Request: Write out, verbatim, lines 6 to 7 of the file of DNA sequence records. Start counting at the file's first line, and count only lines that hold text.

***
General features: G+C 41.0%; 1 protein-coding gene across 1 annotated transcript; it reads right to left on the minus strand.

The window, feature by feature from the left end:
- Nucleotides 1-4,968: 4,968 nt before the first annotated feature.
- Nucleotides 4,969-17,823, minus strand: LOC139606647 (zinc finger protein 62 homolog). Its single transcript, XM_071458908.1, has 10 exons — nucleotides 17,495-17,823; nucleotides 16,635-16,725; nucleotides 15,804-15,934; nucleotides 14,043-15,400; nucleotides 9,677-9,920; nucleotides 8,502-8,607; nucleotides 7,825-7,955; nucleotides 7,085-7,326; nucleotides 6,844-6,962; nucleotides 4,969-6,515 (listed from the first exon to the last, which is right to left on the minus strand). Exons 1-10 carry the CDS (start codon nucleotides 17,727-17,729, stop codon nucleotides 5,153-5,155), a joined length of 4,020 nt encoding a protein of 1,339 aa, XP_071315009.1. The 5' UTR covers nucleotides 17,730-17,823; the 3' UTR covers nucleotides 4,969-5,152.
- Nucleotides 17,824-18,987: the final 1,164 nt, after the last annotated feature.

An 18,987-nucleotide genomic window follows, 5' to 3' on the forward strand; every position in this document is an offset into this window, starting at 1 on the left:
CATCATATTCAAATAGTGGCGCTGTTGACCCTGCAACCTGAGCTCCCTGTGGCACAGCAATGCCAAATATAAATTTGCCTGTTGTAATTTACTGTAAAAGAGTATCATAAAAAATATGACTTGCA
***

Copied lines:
An 18,987-nucleotide genomic window follows, 5' to 3' on the forward strand; every position in this document is an offset into this window, starting at 1 on the left:
CATCATATTCAAATAGTGGCGCTGTTGACCCTGCAACCTGAGCTCCCTGTGGCACAGCAATGCCAAATATAAATTTGCCTGTTGTAATTTACTGTAAAAGAGTATCATAAAAAATATGACTTGCA